In the Gospel, Jesus gives us a parable to illustrate how we can invest our talents spiritually. In this parable, we see that the man who went on a journey represents Jesus, who ascended to heaven after his resurrection. The servants represent you and me. The money symbolizes our God-given talents. In his absence, Jesus expects us to use our talents to build up his kingdom. The emphasis in this story is on the man with the least amount of money, or talents. He made no effort to trade with his talent for fear of losing it. He probably thought that he had so little in comparison to the others that he could be excused.READ MORE
Update. It’s hard to believe that we are already at the threshold of the holiday season. During the week, I had several meetings with the Staff, Liturgy Committee and the Diocese to review plans for the holiday season. We reviewed concerns from some parishioners as to whether or not we will need to scale down our Mass attendance as a result of the increasing rate of new coronavirus cases. I would like to let you know that our parish, in conjunction with the Diocese, is cautiously optimistic that we may not need to scale down during Thanksgiving and Christmas. We are paying attention to the news, and the guidelines from the Arizona Health Department. In spite of the rising number of new cases, we have seen that parishes like ours that have followed the precautionary safety measures, especially wearing facemasks and physical distancing, are doing well so far.READ MORE
Over the next three weeks, the readings will focus on “being prepared.” This is because we are approaching the end of the Liturgical Year A. The story of wedding preparation in the Gospel today may not make any sense to us in the Western Culture. However, the point of the story is not so much about the wedding ceremony itself but on the need to be prepared so the Lord will fi nd us ready when he comes.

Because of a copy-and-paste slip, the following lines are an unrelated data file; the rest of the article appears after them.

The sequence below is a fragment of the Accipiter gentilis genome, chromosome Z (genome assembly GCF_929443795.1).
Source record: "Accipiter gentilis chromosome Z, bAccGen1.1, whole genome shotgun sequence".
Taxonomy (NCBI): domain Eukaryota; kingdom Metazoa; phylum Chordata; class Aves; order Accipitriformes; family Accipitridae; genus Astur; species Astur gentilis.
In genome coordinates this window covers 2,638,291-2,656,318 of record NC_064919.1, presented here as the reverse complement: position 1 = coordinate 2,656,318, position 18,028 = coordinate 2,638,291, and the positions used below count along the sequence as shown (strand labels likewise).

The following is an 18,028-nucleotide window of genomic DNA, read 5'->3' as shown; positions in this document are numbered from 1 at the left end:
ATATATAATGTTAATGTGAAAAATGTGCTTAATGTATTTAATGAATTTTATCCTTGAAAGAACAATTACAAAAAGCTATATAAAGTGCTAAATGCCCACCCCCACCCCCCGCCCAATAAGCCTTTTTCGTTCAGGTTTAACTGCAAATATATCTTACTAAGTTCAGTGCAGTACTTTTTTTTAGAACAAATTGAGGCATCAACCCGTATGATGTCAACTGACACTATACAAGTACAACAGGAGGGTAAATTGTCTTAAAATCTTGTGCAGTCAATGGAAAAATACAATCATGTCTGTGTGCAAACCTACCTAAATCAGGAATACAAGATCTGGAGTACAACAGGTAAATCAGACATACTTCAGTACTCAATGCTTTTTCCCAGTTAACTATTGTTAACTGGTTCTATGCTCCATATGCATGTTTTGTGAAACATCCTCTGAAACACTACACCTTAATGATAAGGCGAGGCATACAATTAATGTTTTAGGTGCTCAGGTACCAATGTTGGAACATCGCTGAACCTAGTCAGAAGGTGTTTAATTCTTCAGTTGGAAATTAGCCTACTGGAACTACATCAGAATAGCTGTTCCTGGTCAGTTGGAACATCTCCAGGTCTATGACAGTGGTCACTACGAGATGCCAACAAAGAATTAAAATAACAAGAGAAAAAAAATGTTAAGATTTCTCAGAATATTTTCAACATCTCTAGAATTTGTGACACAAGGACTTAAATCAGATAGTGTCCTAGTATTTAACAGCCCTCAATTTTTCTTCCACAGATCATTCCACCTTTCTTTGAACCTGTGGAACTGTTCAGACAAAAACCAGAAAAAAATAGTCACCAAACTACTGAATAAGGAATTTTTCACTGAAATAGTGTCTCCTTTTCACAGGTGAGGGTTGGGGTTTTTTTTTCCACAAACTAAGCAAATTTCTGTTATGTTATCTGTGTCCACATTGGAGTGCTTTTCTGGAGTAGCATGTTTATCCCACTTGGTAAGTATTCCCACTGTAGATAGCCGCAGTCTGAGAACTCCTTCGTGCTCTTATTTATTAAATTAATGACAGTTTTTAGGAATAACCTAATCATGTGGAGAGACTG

Today’s second reading contains a reference to an event sometimes called “the rapture.” St. Paul explains that when the trumpet sounds, there will be two groups of Christians: “those who have fallen asleep” and “we who are alive.” St. Paul states that those who are living will have no advantage over those who have died. Jesus will raise the dead and then those who are le[ behind; that is, Christians still alive will be caught up in the air with them. We will meet Christ who will transform us along with those whose bodies now rest in the ground.READ MORE
If you are feeling on edge right now with the post-election stress, please know that it is normal. Many others are feeling that way too. We are now overwhelmed with the accumulation of stressors from the global pandemic, increasing division and hostility leading to the election and post-election, the racial division within our cities, the unsteady economy and widespread wildfires. It is obvious that many people are experiencing having sleepless nights, especially as they anticipate the results of the election.READ MORE
Welcome to the month of November. In the Church tradition, the month of November is a period dedicated to prayers for the dead. On All Saints Day, November 1, we honor our holy heroes in the faith who have successfully made it to heaven by living a life devoted to God. On November 2nd, we celebrate the memorial of All Souls when we pray for all the dead who are undergoing the period of purification in purgatory before they can be admitted into heaven.READ MORE